Trevor Phillips 1978-80 Broad Left/Non-aligned Former Labour member of the London Assembly. Blair’s preferred Labour candidate for London Mayor in 1999.
David Aaronovitch 1980-82 Broad Left/Communist Party of Great Britain Non-political career, became a journalist.
Neil Stewart 1982-84 Labour Non-political career, as far as can be established.
Phil Woolas 1984-86 Labour Former Labour MP and Immigration Minister.
Vicky Philips 1986-88 Labour Non-political career, became a lawyer.
Maeve Sherlock 1988-90 Labour Labour member of House of Lords. Special advisor to then-chancellor Gordon Brown.
Stephen Twigg 1990-92 Labour Labour MP, former Minister of State.
Lorna Fitzsimons 1992-94 Labour Former Labour MP
Jim Murphy 1994-96 Labour Labour MP, former Cabinet Minister, current Shadow Cabinet member
Douglas Trainer 1996-98 Labour Special adviser for the Labour Scottish Executive 2006-07
Andrew Pakes 1998-00 Labour Former Labour Councillor and special advisor to Labour Deputy Mayor of London, Labour parliamentary candidate in 2010
Owain James 2000-02 Independent Former Labour party employee
Mandy Telford 2002-04 Labour Former Special Adviser to Labour MP Tessa Jowell, married to Labour MP John Woodcock.
Kat Fletcher 2004-06 Campaign for Free Education/Independent Labour candidate in 2013 by-election for Islington Council.
Gemma Tumelty 2006-08 Independent Labour Party employee, stood for selection as Labour parliamentary candidate.
Wes Streeting 2008-10 Labour Labour Prospective parliamentary candidate in Ilford North.
Aaron Porter 2010-11 Independent Labour party member and contributed to the book “What Next for Labour? Ideas for a new generation”.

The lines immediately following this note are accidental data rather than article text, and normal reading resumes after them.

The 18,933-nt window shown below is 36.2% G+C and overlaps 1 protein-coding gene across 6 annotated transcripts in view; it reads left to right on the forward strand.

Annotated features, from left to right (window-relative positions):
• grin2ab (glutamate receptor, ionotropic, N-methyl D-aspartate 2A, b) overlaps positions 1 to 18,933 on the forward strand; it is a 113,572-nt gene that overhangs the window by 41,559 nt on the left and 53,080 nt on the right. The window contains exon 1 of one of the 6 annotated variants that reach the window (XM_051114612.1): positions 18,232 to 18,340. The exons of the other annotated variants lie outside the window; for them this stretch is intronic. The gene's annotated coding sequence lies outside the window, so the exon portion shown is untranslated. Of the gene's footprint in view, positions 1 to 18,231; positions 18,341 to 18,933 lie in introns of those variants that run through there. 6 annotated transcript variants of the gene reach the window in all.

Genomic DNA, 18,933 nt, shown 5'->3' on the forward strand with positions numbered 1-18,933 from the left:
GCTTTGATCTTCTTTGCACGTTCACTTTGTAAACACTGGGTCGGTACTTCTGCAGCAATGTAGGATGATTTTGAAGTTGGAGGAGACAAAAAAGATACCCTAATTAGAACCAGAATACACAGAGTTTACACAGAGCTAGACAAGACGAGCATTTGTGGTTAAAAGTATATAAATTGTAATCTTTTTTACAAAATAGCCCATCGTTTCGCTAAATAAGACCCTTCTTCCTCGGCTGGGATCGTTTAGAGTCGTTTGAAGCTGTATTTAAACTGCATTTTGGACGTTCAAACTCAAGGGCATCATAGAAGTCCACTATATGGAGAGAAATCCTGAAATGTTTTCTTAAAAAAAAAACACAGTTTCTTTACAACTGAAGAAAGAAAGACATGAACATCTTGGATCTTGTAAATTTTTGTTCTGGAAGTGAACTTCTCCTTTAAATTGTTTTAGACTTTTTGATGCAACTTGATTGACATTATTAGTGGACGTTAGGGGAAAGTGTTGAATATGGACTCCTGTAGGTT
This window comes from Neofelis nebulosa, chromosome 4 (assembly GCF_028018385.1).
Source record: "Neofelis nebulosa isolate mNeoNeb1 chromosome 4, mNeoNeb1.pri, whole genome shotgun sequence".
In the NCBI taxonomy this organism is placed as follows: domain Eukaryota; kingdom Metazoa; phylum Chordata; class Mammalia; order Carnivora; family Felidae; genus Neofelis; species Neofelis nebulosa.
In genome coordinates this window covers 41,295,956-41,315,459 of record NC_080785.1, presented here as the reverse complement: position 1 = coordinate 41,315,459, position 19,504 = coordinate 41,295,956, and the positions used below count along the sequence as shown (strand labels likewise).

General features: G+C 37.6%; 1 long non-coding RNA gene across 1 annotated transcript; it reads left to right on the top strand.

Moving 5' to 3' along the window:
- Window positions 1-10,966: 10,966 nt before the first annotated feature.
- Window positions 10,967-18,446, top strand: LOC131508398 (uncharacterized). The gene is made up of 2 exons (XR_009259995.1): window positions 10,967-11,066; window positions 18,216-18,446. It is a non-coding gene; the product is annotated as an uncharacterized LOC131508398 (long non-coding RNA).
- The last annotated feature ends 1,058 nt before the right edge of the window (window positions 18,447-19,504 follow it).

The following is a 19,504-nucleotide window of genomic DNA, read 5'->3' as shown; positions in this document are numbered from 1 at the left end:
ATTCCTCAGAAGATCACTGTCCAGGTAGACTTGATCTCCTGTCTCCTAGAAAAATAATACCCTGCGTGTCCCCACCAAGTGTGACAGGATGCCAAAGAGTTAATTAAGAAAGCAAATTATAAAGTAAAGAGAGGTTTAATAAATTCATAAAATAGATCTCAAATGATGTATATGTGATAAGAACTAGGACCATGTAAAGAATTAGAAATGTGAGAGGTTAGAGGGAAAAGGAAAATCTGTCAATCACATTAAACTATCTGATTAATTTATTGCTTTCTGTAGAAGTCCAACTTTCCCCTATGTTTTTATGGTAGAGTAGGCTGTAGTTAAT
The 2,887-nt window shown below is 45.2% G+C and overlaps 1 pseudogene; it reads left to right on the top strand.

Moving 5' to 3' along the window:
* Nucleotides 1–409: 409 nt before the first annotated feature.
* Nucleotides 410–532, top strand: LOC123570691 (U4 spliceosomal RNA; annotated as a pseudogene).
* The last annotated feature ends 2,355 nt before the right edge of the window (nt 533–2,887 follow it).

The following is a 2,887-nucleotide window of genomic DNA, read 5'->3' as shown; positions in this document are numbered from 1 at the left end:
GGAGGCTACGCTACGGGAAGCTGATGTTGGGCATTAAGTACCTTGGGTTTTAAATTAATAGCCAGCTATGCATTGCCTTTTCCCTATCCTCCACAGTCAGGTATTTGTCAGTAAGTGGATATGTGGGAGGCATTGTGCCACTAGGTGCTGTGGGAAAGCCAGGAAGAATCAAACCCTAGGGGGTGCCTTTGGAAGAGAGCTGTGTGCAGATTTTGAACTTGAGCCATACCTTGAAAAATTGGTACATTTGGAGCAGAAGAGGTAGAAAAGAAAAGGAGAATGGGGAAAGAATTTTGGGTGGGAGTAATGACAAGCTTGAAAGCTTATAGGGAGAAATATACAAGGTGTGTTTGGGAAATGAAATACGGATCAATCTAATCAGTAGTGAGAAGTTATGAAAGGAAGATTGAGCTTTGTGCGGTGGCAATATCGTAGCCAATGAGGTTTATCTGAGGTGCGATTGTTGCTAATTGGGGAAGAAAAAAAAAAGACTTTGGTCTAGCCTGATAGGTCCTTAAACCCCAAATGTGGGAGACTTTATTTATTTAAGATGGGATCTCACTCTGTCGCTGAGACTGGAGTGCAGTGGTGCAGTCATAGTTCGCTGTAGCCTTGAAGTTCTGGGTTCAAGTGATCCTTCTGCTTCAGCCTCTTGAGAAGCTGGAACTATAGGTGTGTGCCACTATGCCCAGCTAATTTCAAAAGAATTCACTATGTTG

Liam Burns 2011-13 Independent Labour party member.
Toni Pearce Current Independent Joined Labour only after being elected.

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Politician of the Year nominations

In light of recent events, it would seem a good time for the trans* communities to try to recognise some of the work done to champion trans rights over the last few years.

The rules are simple. Nominations are open for any politician elected to public office, who people feel have made a positive difference to the lives of trans people, covering the whole period of the equal marriage consultation and subsequent legislation. Initially, nominations were to be restricted to allies only as otherwise it could end up being divisive, but after discussion on twitter nominations will be allowed for anyone. Unless someone else feels like coming out, this is a very short list.

Nominations will be open until 5pm on Friday, 1st November and can be made by commenting below, via twitter (@zoeimogen) or EMail (zoe@complicity.co.uk). Nominations may be anonymous – please indicate if this is the case – and you may nominate more than one person. “Trans” in this context is as people self-identify.